Don't interpret this post to be some kind of eulogy for the Spurs. This is not the time for that--yet. Although history shows that teams that win the first two games of a playoff series at home virtually always win the series, the veteran-laden defending champions should not be counted out. The Spurs have led at halftime in both games only to get blitzed in the third quarter on each occasion. They must find a way to avoid the offensive dry spells that have plagued them right after halftime and they must tinker a bit with their defensive game plan: Paul is a pass-first player, so I think that the Spurs should stay at home on guys like Stojakovic and Peterson and force Paul to shoot more often; of course, that plan won't work if Paul gets into the paint and shoots layups, so the Spurs must build a wall around the paint the way that they did against LeBron James' Cleveland Cavaliers in last year's NBA Finals.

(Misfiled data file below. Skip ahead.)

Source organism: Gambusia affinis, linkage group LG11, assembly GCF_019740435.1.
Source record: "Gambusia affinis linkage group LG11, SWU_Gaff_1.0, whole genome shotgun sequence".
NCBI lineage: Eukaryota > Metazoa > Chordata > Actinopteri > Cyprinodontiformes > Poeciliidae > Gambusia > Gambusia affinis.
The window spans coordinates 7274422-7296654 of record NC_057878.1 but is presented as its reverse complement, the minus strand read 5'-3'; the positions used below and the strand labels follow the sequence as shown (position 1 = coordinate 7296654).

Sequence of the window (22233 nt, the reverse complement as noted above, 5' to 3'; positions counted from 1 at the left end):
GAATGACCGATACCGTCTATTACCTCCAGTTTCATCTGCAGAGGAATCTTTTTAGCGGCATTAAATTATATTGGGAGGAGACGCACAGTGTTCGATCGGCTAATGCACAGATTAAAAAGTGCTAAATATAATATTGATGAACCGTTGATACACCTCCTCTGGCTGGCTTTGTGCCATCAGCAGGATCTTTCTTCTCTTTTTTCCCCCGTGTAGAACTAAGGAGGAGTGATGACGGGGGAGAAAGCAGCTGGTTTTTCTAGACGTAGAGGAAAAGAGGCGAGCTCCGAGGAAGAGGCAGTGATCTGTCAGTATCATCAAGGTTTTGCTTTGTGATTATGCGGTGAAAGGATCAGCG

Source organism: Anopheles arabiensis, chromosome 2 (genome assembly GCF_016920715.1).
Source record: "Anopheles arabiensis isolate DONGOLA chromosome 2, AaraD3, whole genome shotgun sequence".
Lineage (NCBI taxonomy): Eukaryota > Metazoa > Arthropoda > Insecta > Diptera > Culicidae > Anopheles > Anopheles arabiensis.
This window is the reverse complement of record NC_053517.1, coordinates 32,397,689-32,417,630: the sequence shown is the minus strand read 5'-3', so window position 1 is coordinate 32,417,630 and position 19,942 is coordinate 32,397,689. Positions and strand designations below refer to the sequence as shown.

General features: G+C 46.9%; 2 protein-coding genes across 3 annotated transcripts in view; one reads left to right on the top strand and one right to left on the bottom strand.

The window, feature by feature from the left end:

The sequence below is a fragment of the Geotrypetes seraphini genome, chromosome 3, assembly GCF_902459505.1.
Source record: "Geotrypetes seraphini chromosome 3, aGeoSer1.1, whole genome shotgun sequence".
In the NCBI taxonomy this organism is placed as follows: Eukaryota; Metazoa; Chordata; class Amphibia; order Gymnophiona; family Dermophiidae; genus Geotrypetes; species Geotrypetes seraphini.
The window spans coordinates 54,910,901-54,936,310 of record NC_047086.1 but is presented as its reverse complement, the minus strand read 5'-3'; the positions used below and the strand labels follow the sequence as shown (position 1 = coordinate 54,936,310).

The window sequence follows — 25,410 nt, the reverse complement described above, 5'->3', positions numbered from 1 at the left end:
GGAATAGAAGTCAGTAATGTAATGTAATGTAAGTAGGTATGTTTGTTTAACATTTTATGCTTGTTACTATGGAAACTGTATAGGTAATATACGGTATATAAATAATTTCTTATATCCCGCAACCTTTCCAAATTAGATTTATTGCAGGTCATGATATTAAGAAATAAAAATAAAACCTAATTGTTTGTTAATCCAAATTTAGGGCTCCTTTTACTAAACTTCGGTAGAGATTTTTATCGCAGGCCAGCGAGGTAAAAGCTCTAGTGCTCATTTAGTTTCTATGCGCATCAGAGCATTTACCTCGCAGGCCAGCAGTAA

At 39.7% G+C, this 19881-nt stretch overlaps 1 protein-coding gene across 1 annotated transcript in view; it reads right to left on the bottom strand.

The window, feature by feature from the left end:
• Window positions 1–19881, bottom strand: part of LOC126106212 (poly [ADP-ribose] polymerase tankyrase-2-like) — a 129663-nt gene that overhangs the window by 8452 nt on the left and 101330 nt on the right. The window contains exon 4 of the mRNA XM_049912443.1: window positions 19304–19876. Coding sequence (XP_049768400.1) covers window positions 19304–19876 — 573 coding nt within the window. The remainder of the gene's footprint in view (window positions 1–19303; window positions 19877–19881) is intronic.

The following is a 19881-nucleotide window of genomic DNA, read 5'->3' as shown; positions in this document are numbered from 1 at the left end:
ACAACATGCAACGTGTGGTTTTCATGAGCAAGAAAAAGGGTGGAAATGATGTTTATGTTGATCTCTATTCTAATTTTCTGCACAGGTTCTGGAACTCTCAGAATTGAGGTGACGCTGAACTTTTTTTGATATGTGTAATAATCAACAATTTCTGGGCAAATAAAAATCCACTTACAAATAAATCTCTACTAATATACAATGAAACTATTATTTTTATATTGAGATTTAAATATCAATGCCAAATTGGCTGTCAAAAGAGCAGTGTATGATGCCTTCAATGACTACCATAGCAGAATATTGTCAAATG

If the Spurs "hold serve" in games three and four then there will obviously be a lot of pressure on the Hornets to win game five at home to avoid facing an elimination game on the road.
posted by David Friedman @ 7:19 AM